"Even Wall Street Shills Understand Why the Democrats Failed: A new autopsy of the Democrats' 2020 electoral underperformance supports the Left's arguments about the weaknesses of the party's strategies. The only surprise is where the report came from: Wall Street—funded neoliberal think tank Third Way. [...] More broadly, just as in 2016, Democrats 'leaned too heavily on 'anti-Trump' rhetoric without harnessing a strong economic frame.' The report quotes officials and campaign staff complaining that 'it was the lack of an economic plan that really hurt,' and that leaning on nothing but 'Donald Trump sucks' led to Biden/Republican ticket-splitting around the country, with the GOP painting the party as out of touch with economic concerns. This overlaps with the findings of a Navigator Research survey of three thousand voters, which found that the majority of Biden-Republican ticket-splitters put a higher priority on the economy (and actually tended to side with progressive positions on economic policy)."

"The Great 'Awokening' and Ruling Class Uses for Racial Grievance Discourse [...] This brings us to the second reason this cynical racial grievance discourse is being pushed by the left flank of capital and the centrist Democrats. Such racial grievance posturing is being tolerated to ensure that Blacks en mass do not join the Ocasio-Cortez, Bernie Sanders faction of the Democratic party and enter the fight for more public goods government policy. Therefore, the reason why even though the Sanders faction of the party offers the agenda most needed by poor and working class Blacks who are the majority, the Black Political class and it's class acolytes will deem the Sanders coterie as 'class reductionists,' who don't care about racism even though we know this is cover for the fact that the Black political class is wedded to the centrist Democrats for its 'fatback and biscuits' patronage."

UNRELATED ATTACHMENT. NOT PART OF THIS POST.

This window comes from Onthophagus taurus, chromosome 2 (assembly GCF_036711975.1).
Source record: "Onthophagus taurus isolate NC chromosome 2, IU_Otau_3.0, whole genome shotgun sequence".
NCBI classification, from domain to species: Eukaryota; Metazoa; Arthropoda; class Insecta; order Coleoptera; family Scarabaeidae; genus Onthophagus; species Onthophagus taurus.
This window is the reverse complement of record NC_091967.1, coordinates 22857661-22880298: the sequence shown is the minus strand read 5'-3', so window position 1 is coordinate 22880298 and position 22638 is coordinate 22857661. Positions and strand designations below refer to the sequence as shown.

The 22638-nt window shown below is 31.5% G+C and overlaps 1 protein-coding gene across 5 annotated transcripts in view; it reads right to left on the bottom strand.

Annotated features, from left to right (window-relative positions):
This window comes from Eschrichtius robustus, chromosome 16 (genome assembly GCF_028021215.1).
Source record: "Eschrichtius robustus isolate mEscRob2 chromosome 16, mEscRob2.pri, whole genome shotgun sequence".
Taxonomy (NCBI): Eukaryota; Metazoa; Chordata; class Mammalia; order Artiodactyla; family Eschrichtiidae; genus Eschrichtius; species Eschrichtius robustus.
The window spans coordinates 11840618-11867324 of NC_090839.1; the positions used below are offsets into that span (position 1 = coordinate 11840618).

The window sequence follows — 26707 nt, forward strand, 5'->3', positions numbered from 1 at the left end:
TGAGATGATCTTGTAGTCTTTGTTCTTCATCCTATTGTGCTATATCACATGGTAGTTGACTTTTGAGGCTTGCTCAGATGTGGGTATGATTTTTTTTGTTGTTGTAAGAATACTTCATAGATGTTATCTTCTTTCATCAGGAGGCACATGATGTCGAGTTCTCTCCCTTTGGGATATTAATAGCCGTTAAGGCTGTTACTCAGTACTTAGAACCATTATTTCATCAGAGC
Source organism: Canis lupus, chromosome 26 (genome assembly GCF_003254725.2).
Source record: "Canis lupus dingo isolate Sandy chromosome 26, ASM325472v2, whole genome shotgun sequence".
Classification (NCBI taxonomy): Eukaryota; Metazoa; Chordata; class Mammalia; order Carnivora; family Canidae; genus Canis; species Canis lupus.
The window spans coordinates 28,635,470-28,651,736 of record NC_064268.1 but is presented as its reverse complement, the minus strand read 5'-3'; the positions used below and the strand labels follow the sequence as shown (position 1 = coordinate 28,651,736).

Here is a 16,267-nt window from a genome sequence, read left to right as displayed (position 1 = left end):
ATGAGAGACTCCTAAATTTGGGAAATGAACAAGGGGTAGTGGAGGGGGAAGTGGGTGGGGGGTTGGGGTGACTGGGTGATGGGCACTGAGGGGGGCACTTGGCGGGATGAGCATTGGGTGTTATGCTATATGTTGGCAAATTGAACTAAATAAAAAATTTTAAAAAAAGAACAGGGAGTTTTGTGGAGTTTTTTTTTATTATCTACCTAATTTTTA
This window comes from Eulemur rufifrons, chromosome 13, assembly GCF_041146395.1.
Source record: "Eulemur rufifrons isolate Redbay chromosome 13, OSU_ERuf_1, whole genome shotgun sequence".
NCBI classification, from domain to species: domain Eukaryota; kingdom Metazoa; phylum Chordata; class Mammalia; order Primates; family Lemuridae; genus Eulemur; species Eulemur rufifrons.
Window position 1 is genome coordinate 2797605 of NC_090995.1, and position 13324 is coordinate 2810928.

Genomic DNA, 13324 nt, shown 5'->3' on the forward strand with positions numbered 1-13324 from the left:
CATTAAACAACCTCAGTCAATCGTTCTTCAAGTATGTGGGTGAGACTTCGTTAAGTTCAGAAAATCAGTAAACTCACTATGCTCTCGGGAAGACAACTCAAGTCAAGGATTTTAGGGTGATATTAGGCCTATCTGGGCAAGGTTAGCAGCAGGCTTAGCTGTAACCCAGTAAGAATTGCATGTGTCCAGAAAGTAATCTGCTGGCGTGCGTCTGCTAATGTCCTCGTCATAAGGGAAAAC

Current Affairs, "Biden Is Not Doing Nearly Enough: Democrats need to realize they are in a fight for their lives. Without transformative accomplishments, the right will soon be back in power—and it will be ugly."